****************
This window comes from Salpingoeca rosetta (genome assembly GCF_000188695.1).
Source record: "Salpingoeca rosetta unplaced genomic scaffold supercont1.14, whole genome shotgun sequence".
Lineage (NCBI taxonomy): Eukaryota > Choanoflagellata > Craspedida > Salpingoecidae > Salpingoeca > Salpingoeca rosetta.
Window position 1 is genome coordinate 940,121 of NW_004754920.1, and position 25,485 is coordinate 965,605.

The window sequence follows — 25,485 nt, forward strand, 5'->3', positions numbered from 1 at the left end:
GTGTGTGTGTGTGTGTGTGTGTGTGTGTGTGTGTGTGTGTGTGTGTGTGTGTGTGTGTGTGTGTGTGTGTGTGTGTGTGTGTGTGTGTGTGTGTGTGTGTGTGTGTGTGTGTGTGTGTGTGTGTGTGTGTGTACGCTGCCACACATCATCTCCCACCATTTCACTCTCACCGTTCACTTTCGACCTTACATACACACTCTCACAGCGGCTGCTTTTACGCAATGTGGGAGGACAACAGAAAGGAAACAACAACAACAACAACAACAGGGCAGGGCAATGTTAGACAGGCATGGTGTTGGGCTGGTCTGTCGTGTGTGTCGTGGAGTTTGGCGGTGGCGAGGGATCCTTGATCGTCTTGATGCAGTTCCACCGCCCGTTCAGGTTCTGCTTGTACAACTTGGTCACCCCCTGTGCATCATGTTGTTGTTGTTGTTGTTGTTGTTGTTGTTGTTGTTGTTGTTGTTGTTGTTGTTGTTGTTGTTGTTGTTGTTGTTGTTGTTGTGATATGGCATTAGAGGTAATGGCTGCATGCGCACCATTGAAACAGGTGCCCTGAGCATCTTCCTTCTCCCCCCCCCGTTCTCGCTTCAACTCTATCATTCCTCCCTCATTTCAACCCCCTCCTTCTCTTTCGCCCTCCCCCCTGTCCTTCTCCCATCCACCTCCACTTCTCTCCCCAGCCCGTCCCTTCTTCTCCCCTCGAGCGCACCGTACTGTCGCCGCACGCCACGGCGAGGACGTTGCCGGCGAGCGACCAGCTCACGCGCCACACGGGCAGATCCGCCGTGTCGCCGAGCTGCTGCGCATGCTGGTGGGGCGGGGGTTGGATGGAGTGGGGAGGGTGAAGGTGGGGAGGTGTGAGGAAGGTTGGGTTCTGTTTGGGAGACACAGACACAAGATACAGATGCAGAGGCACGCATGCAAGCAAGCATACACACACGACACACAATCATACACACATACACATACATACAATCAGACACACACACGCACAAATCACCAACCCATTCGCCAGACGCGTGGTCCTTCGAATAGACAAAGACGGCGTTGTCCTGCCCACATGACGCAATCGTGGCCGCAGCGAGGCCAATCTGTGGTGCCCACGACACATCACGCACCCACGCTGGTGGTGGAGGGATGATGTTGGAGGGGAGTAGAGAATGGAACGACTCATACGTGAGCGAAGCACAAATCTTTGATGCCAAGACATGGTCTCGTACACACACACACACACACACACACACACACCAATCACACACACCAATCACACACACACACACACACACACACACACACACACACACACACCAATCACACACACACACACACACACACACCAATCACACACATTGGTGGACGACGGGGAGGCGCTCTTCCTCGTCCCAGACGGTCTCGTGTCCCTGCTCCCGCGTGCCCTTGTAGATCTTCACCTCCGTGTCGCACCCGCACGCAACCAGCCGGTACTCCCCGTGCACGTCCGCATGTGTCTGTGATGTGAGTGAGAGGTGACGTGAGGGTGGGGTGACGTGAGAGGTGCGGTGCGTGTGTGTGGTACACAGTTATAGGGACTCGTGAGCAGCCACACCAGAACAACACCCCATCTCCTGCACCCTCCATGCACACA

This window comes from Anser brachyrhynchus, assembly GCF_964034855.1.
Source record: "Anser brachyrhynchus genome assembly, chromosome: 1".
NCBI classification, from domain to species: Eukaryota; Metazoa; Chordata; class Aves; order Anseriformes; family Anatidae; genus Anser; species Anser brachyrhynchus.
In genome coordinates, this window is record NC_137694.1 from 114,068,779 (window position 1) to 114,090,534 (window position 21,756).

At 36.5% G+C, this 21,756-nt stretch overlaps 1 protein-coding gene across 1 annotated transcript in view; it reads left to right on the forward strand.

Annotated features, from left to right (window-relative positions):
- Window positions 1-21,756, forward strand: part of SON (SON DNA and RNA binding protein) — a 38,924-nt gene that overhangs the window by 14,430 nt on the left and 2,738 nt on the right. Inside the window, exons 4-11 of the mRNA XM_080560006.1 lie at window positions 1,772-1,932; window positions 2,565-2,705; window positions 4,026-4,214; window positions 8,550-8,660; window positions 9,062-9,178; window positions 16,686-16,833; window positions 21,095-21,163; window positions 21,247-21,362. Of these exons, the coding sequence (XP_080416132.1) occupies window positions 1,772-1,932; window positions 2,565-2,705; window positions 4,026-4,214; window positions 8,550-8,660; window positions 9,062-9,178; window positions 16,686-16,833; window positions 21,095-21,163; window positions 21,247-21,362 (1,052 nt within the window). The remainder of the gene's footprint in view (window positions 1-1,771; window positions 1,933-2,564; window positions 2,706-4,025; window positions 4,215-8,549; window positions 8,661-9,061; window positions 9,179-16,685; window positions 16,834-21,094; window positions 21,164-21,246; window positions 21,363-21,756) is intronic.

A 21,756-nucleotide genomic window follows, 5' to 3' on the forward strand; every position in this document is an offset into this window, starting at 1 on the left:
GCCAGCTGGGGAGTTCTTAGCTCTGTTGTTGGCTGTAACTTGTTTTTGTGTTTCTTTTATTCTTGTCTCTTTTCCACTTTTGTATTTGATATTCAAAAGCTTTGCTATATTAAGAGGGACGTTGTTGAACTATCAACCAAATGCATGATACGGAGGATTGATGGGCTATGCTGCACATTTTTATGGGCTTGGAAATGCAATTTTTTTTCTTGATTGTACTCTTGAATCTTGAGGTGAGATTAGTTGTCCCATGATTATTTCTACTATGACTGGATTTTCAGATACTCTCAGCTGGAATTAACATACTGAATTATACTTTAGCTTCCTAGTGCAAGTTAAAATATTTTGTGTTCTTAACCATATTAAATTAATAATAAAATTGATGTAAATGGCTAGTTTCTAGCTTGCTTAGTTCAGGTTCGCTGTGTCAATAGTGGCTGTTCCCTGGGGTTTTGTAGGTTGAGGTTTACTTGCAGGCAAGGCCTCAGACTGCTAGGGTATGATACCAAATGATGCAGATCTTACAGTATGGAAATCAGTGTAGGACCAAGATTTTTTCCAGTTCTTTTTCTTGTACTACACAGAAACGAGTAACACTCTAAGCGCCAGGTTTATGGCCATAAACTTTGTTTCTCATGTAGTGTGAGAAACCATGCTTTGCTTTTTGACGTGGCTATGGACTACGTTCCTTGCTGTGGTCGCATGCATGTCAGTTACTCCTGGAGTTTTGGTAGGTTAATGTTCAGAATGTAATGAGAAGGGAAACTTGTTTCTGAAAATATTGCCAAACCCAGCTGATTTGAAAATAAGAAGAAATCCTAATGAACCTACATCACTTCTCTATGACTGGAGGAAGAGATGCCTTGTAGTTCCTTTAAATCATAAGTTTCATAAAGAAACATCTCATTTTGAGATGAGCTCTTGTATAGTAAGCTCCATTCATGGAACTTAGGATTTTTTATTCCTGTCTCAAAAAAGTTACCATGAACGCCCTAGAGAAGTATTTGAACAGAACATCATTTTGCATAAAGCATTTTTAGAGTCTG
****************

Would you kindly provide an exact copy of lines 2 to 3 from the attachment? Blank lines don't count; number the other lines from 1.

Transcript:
Source record: "Salpingoeca rosetta unplaced genomic scaffold supercont1.14, whole genome shotgun sequence".
Lineage (NCBI taxonomy): Eukaryota > Choanoflagellata > Craspedida > Salpingoecidae > Salpingoeca > Salpingoeca rosetta.